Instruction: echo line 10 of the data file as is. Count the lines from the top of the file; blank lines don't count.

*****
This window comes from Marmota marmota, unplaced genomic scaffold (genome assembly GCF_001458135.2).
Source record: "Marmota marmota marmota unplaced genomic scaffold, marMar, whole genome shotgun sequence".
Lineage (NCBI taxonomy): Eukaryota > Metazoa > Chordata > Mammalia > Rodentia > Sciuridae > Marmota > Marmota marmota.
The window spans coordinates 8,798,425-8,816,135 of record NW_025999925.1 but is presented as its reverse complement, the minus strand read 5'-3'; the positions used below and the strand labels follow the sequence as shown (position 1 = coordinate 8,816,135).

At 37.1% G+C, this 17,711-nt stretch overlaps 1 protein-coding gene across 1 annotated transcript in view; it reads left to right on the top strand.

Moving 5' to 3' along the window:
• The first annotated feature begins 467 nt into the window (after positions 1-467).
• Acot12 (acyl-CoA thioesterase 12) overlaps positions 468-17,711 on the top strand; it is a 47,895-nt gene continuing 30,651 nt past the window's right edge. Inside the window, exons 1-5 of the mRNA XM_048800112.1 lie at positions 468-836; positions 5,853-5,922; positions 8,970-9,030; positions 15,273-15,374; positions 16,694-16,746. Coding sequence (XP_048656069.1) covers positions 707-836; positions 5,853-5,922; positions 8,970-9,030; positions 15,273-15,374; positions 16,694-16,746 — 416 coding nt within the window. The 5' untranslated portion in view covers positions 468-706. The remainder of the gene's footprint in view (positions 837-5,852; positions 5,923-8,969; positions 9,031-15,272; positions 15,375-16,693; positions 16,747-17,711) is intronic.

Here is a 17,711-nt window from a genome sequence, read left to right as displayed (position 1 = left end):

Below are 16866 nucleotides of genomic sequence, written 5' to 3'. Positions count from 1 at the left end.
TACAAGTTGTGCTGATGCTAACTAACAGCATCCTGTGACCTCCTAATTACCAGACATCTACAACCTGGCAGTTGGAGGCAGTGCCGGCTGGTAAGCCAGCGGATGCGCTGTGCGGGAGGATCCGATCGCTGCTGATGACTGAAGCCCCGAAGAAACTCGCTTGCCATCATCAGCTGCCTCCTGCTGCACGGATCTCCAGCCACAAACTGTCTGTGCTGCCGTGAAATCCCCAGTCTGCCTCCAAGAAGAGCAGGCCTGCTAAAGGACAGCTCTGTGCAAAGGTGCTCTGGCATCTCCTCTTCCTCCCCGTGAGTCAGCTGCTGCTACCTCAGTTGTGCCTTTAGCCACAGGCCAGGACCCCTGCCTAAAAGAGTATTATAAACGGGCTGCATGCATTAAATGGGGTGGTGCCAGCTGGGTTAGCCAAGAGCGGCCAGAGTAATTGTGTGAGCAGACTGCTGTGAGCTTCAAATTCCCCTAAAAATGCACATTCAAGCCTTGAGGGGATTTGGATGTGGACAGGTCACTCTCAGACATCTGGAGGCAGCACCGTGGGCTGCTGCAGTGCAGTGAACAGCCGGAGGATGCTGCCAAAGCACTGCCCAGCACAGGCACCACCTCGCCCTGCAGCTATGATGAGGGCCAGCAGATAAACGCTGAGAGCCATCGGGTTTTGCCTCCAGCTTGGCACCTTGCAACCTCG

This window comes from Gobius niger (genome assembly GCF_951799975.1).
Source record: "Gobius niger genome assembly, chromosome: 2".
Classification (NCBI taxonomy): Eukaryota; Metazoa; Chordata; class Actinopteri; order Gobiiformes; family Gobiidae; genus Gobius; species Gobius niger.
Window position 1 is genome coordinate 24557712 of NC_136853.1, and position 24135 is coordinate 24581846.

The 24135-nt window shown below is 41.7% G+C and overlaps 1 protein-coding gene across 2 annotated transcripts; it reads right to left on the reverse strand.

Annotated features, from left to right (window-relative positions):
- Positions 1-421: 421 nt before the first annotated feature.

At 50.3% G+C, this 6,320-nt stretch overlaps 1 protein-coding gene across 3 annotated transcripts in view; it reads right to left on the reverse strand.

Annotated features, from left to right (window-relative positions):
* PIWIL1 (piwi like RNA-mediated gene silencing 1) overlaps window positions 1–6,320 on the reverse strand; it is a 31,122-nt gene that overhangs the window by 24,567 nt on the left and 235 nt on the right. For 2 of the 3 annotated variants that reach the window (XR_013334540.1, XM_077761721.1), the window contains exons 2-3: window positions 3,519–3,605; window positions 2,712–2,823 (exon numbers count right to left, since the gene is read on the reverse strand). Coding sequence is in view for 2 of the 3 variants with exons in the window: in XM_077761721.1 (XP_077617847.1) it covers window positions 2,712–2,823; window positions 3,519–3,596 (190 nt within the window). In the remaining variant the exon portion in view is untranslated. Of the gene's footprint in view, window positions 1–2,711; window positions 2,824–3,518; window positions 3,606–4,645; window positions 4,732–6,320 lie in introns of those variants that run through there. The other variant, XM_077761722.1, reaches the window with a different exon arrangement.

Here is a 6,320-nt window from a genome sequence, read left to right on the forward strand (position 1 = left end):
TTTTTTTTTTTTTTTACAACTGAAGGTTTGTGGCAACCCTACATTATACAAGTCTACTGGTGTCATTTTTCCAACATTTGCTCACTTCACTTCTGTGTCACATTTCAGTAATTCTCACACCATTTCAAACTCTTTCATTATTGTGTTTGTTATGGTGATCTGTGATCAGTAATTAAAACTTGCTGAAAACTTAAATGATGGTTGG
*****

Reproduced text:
Below are 16866 nucleotides of genomic sequence, written 5' to 3'. Positions count from 1 at the left end.